As many people will be graduating this summer, life and its choices is really hitting some people hard. School? Moving out? Full time jobs? Financial stability? All questions that keep a teen up at night, and for good reason. Typically, when students graduate, they’re looking forward to the freedom, which also comes hand in hand with moving out.
A lot of students strive to move out of their parent’s homes as soon as possible, and for some who are environmentalists, the reality of how much of a carbon footprint their homes can make is discouraging. A carbon foot print is the amount of greenhouse gases that directly and indirectly support human activities and life styles. That is why some young adults are going green by living off grid. Living off grid doesn’t necessarily mean living way out in some forest, disconnected from the whole world. Instead, it means living typically smaller and more efficiently meanwhile not leaving as large of a carbon footprint.
A lot of people have been following the tiny house movement which has made a statement all throughout the world. Tiny house living is exactly what the name entitles, living in a tiny house. Most of the time, tiny houses are on wheels so people can bring their home with them while they travel. The tiny houses are able to live off grid with the use of solar panels. Solar panels are a way to get power no matter where you are because the panels absorb the sun’s rays and generate the energy into electricity. They are environmentally friendly because the house is not dependent on fossil fuels. By doing this, not only is power to your house completely free, it is also energy efficient.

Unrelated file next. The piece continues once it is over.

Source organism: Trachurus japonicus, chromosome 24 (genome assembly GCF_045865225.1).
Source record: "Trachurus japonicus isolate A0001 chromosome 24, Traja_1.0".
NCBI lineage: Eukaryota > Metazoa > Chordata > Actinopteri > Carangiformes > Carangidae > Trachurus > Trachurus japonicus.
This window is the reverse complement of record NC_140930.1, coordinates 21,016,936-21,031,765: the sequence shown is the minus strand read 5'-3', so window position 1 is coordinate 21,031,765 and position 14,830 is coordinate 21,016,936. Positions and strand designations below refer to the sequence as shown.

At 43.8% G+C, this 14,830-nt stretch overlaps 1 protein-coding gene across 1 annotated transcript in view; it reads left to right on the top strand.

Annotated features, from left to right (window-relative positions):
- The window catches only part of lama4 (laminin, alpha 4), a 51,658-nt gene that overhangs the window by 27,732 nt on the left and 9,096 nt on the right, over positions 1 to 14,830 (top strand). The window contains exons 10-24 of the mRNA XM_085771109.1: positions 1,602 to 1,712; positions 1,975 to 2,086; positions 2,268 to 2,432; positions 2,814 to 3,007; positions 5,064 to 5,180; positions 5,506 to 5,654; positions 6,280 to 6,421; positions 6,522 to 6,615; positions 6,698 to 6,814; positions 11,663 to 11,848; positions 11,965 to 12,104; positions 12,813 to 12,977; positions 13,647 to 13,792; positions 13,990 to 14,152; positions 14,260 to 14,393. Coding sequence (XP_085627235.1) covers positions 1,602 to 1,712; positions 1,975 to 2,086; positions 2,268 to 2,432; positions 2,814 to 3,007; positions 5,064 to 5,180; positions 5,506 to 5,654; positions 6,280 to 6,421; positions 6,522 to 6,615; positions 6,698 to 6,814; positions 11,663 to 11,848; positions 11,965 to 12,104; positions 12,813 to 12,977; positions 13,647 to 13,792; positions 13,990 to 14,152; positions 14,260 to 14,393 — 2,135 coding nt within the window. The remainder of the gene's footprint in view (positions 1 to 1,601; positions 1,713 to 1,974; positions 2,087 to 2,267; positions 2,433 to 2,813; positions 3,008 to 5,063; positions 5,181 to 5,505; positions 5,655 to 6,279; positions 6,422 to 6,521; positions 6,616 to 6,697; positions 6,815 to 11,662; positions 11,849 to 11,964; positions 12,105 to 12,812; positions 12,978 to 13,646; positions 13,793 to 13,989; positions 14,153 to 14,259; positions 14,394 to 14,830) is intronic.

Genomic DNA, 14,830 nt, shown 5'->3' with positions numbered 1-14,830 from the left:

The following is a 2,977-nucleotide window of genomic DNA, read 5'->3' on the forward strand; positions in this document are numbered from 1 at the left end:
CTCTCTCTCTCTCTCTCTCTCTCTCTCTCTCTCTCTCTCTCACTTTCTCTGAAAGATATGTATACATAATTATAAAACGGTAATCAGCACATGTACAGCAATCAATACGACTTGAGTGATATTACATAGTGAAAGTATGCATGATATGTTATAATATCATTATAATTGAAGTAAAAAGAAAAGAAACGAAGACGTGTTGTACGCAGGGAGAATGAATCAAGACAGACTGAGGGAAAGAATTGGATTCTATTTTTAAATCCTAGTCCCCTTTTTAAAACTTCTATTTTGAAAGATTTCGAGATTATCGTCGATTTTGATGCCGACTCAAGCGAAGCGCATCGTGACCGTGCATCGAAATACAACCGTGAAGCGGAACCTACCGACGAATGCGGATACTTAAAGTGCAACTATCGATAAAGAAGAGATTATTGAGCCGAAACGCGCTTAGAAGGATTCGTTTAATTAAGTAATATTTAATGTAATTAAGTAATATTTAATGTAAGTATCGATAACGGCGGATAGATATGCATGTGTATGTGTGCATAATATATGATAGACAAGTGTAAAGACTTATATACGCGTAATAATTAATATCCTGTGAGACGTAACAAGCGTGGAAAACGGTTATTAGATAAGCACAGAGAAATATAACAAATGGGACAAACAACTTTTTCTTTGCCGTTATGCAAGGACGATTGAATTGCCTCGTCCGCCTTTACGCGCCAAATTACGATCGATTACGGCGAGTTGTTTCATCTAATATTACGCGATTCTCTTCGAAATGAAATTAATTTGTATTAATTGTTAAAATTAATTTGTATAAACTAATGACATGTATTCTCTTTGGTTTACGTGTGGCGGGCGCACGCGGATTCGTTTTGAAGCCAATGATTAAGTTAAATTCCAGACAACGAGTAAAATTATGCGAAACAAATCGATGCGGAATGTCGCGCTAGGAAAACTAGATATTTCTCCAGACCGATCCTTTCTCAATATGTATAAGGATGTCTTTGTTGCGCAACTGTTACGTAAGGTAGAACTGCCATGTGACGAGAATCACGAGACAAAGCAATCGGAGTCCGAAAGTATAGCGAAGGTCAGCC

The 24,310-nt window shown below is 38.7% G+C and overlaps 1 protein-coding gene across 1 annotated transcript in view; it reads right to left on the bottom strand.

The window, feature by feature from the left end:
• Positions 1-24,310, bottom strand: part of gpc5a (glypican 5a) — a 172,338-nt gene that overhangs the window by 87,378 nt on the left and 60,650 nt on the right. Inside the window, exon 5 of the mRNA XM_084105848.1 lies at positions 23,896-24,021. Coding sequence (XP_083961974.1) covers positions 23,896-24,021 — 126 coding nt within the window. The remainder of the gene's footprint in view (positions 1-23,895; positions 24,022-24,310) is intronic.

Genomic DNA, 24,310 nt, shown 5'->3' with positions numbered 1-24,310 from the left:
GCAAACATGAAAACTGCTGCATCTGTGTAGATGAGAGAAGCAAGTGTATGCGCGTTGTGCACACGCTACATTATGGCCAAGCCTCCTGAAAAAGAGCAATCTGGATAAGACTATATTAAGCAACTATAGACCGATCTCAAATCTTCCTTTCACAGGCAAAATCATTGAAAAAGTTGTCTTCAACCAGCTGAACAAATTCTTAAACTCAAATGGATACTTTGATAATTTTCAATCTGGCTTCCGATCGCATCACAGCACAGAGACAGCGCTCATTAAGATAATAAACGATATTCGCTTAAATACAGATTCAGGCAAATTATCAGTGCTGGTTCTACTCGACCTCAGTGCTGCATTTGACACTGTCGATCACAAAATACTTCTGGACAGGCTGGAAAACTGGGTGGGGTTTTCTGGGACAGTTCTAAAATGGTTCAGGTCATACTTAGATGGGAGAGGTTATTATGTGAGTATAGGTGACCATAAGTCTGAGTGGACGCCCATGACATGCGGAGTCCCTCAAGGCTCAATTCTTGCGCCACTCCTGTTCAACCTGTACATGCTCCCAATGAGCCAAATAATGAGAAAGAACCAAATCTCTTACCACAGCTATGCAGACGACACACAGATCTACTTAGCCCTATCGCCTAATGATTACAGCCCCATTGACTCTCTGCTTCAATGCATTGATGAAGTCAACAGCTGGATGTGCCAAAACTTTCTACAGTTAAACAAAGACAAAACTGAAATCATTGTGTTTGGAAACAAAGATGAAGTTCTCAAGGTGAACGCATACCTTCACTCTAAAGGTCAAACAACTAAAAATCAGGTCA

Tiny houses are one way to go about off grid living, but as Riverside alumnus, Jayke Moore, reveals. The ‘Vanlife’ movement is also another common trend. It is typically a larger sized van, such as a cargo van, with a gutted interior, making it into a tiny house. Now these houses are better for the environment than an average home, but the amount of gas that is used while driving such a heavy load doesn’t exactly help the environment. Jayke Moore, who graduated last year, has recently bought a van and is in the process of converting it into his full time house. “Not only is it more environmentally stable, it is a way to travel the world and always have a bed to return to at the end of a long day and call it home. I am worried about how I am going to make this work, but I’ve done a lot of research and found off grid generators, composting toilets, foot pedal washer and drier machines and even ways to reuse tap water through a grey water tank,” said Moore.
If the ways off grid living can save the environment aren’t enough to make you think about it, let’s talk money. Living smaller and off grid is often hundreds of dollars cheaper a month. Due to the fact that you’re most likely not paying electrical, not paying rent and not even paying for water. Commonly, people who live off grid, specifically in mobile houses, can afford to travel all throughout the year. Many ‘Vanlife’ goers often work from their van while they travel for months at a time, and can afford to do so.
Not all people can or want to live an off grid lifestyle, it is good to weigh the pros and cons of both lifestyles you could be living.